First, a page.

Before orthodontic treatment began the canines were reduced mesially, distally and facially to approximate the size of the laterals and to make it easier for the orthodontist to position them properly. Bracket placement allowed the orthodontist to extrude the canines and thus move the gingival margins in an coronal direction and intrude the premolars moving the gingival margins in an apical direction ( Figure 5-7 ). After the ortho was completed the patient was ready for veneer preparation. The mesial buccal cusp of the 1st molars and the 2nd premolars were prepared with a chamfer finish line and little or no facial reduction so the restorations could simulate a 2nd and 1st premolars respectively and could be built out facially to decrease negative space in the buccal corridors. The 1st pre-molars were prepared facially and lingually (removing the lingual cusp) so the restorations could simulate a canine and the canines (in the lateral position) having already been adjusted prior to ortho, were minimally prepared so the restoration would be the ideal size and shape of a lateral incisor. After impressions the provisional restorations were fabricated utilizing a putty matrix made from the diagnostic wax-up. Provisionals are critical to the success of the case because they allow the patient to preview the final result and offer feedback, they allow the dentist to evaluate aesthetics, function, and phonetics, and once approved by the patient they provide a blueprint for the laboratory to follow when fabricating the final restorations. In addition to pictures and an impression of the temporaries the following information was sent to the lab: material selection (in this case e.max Press lithium disilicate), shade of the prepared teeth, length of centrals, bite registration, stick bite, impressions, opposing model, and final shade (BL2/BL3). At the seat appointment the definitive restorations were tried in to evaluate fit and contacts and after isolation with a rubber dam all 10 were bonded in at the same time with a universal adhesive and light cure resin cement. After clean up the occlusion was checked and the restorations were polished.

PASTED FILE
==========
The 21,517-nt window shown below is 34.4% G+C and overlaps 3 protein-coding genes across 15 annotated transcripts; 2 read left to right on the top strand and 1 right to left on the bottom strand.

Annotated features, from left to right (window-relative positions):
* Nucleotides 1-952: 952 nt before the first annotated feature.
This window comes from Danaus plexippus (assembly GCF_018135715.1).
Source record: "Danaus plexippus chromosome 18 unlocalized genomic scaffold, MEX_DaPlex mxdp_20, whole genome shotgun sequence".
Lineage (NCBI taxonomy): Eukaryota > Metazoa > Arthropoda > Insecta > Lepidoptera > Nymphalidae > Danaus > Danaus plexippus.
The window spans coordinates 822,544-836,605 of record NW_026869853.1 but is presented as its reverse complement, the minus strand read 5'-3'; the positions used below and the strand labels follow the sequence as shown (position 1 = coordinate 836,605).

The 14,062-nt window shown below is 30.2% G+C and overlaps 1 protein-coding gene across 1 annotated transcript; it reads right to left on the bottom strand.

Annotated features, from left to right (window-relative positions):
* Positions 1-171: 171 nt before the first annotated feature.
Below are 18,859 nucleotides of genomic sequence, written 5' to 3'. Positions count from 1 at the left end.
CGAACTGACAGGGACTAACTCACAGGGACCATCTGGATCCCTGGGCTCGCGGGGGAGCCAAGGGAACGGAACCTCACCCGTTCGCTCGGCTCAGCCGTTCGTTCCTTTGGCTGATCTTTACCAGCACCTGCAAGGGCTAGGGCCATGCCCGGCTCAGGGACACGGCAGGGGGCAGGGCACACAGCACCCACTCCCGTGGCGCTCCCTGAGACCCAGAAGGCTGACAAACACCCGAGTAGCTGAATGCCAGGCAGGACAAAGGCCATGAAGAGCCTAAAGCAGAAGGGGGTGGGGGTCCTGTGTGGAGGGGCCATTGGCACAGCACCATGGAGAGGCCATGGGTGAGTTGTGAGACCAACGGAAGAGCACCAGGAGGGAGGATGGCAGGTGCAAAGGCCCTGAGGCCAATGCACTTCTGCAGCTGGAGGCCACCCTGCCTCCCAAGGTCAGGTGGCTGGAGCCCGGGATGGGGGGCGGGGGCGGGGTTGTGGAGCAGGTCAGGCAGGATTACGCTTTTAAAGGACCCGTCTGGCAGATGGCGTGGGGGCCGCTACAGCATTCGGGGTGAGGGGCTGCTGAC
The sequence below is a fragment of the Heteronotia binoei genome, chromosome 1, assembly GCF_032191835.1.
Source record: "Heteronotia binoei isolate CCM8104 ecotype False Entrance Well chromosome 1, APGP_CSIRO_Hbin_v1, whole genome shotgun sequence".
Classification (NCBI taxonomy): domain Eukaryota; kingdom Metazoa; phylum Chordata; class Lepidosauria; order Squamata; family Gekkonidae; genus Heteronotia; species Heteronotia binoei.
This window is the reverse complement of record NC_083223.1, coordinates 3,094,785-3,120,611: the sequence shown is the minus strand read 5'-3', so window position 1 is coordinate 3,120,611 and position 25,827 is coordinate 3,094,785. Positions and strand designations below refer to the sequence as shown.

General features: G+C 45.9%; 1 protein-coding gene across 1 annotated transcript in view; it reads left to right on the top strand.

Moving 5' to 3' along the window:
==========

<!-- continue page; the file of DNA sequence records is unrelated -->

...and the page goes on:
The patient returned in one week for a post-op follow up appointment at which time she stated that she was very pleased with the appearance of her smile (Figure 8-10). This case illustrates the benefits of an interdisciplinary approach to treatment planning difficult cases and the importance of communication with the right dental laboratory in achieving the desired aesthetic results. Patient satisfaction would not have been possible without the efforts and talents of Gary Vaughn and the entire team at Corr Dental Designs.
If you have questions about my article or if you would like to send a case, please contact the Pacific Aesthetic Laboratory Group at www.pacificaestheticdentalstudio.com, Gary Vaughn, CDT, CTO (916) 786-6740, or via email gvaughn@thePAC.org.